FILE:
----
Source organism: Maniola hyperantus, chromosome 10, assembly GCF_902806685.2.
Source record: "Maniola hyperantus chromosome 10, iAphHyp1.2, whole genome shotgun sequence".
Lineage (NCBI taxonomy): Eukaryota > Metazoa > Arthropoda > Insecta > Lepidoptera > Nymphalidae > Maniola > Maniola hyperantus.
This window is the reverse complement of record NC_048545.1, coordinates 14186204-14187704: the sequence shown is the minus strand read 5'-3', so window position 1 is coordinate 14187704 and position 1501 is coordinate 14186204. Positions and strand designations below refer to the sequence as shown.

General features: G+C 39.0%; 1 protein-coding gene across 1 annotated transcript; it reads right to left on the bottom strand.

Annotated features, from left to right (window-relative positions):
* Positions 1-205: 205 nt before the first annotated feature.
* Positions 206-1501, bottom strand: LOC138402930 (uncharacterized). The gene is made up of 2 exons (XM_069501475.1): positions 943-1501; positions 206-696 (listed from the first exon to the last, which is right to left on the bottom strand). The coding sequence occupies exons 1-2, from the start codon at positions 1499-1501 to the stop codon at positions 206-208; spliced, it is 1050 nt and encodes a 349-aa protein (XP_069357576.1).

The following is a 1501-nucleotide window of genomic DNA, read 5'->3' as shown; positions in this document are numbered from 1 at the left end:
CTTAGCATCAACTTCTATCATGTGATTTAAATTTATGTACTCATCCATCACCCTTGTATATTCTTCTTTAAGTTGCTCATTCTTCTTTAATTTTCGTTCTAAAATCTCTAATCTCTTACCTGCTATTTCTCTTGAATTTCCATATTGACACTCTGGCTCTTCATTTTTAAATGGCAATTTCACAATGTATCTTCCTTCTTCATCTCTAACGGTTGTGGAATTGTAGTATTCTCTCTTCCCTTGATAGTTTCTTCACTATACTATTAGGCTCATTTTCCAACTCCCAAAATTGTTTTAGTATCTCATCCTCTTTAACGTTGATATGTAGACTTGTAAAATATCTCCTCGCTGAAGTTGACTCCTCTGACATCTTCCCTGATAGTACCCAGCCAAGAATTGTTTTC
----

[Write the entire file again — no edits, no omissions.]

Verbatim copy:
Source organism: Maniola hyperantus, chromosome 10, assembly GCF_902806685.2.
Source record: "Maniola hyperantus chromosome 10, iAphHyp1.2, whole genome shotgun sequence".
Lineage (NCBI taxonomy): Eukaryota > Metazoa > Arthropoda > Insecta > Lepidoptera > Nymphalidae > Maniola > Maniola hyperantus.
This window is the reverse complement of record NC_048545.1, coordinates 14186204-14187704: the sequence shown is the minus strand read 5'-3', so window position 1 is coordinate 14187704 and position 1501 is coordinate 14186204. Positions and strand designations below refer to the sequence as shown.

General features: G+C 39.0%; 1 protein-coding gene across 1 annotated transcript; it reads right to left on the bottom strand.

Annotated features, from left to right (window-relative positions):
* Positions 1-205: 205 nt before the first annotated feature.
* Positions 206-1501, bottom strand: LOC138402930 (uncharacterized). The gene is made up of 2 exons (XM_069501475.1): positions 943-1501; positions 206-696 (listed from the first exon to the last, which is right to left on the bottom strand). The coding sequence occupies exons 1-2, from the start codon at positions 1499-1501 to the stop codon at positions 206-208; spliced, it is 1050 nt and encodes a 349-aa protein (XP_069357576.1).

The following is a 1501-nucleotide window of genomic DNA, read 5'->3' as shown; positions in this document are numbered from 1 at the left end:
CTTAGCATCAACTTCTATCATGTGATTTAAATTTATGTACTCATCCATCACCCTTGTATATTCTTCTTTAAGTTGCTCATTCTTCTTTAATTTTCGTTCTAAAATCTCTAATCTCTTACCTGCTATTTCTCTTGAATTTCCATATTGACACTCTGGCTCTTCATTTTTAAATGGCAATTTCACAATGTATCTTCCTTCTTCATCTCTAACGGTTGTGGAATTGTAGTATTCTCTCTTCCCTTGATAGTTTCTTCACTATACTATTAGGCTCATTTTCCAACTCCCAAAATTGTTTTAGTATCTCATCCTCTTTAACGTTGATATGTAGACTTGTAAAATATCTCCTCGCTGAAGTTGACTCCTCTGACATCTTCCCTGATAGTACCCAGCCAAGAATTGTTTTC